Animals float, swim, slither and stand on all fours. The more developed of us can stand on our own two legs. This two leg thing is more like a parlor trick because we can’t do it without a lot of mental resources and countless twitcher muscle contractions constantly working together to adjust our balance. These adjustments are necessary because we are top heavy, and even “at rest” isn’t totally a thing, because with the movement of even the smallest appendage our center or gravity shifts and a muscle correction is necessary.
Inanimate objects like tables and chairs don’t have the luxury of having brains and muscles to make adjustments. They rely on geometry and configuration to determine their stability. An object with no legs has either a large flat surface that is permanently in a stable position or is round like a ball that is stable in that by definition it can’t fall over. The ball, however, can’t stay in one place when acted upon by even the slightest side force. A one-legged object is like a pogo stick. It cannot stand still on its own but with forces acting on it directly through its axis can be maneuvered. That’s right, it needs a smart operator to stay upright and must remain in motion. Three or more legs are required for an object to be stable at rest. By deduction, the three-legged stool is the simplest of all stable fixed objects.
Any one or two legs of the stool can be raised or lowered without destabilizing the stool until the center of gravity it moved outside the remaining one or two legs at which point it topples over. This why organizations often create dynamics of responsibility centered around three legs at a minimum.
Manufacturing companies can best be explained by the three pillars of strength: sales, engineering, and production. When these three points of view work together the organization is stable. If Sales, for example, pushes too hard it can topple engineering and production by pushing the company beyond its natural stability base. Engineering and production can do the same thing if they push the others beyond their existing limits.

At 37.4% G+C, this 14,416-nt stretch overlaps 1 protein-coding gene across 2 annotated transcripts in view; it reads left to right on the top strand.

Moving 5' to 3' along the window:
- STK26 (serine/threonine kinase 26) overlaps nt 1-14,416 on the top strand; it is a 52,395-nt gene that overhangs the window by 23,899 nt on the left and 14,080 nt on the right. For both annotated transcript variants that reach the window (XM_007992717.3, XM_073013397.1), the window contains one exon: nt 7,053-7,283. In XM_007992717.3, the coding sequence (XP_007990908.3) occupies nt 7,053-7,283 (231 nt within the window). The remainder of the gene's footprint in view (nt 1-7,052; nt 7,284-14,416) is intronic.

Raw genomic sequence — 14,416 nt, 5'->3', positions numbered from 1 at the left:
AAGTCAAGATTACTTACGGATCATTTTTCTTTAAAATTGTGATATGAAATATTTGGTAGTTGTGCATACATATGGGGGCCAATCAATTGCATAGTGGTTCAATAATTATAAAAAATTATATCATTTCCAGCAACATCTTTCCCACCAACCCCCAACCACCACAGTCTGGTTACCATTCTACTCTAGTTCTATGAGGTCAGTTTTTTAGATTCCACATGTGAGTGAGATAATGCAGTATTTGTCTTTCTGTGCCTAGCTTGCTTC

The interconnectedness of the three legs is what is key. There is a natural tension between them and they must always adjust to each other to stay in balance. The tension in a manufacturing company can be seen in that Sales will always push for faster production times and lower costs to make it easier to sell while production will push back by claiming it needs to pay overtime to reach the sales expectations which in turn will raise the price. Sales and Engineering will push against each other when sales wants features that have not already been engineered, and they want them at no additional cost, with no time delay, and guaranteed to work perfectly right out of the gate. This tension is a good thing because it forces a mutual respect for the balance that is necessary for organizational success.
Even on a hilly or uneven surface, the three-legged stool is stable. Unlike the tables at your local Italian restaurant, no folded napkins need to be stuffed under one of the legs to keep it from rocking. 2Fold® is a simple company built on this principle. Our sales people have directed the engineering software that drives the company. It will only allow options and sizes that have proven to work, and the contractors who cut the steel, make the glass and supply the hardware are all wired into this system. We are built for success with the most streamlined process possible, but with each door customized to your specific needs. Give us a call and kick the tires of this well-oiled machine . . . you’ll love the experience.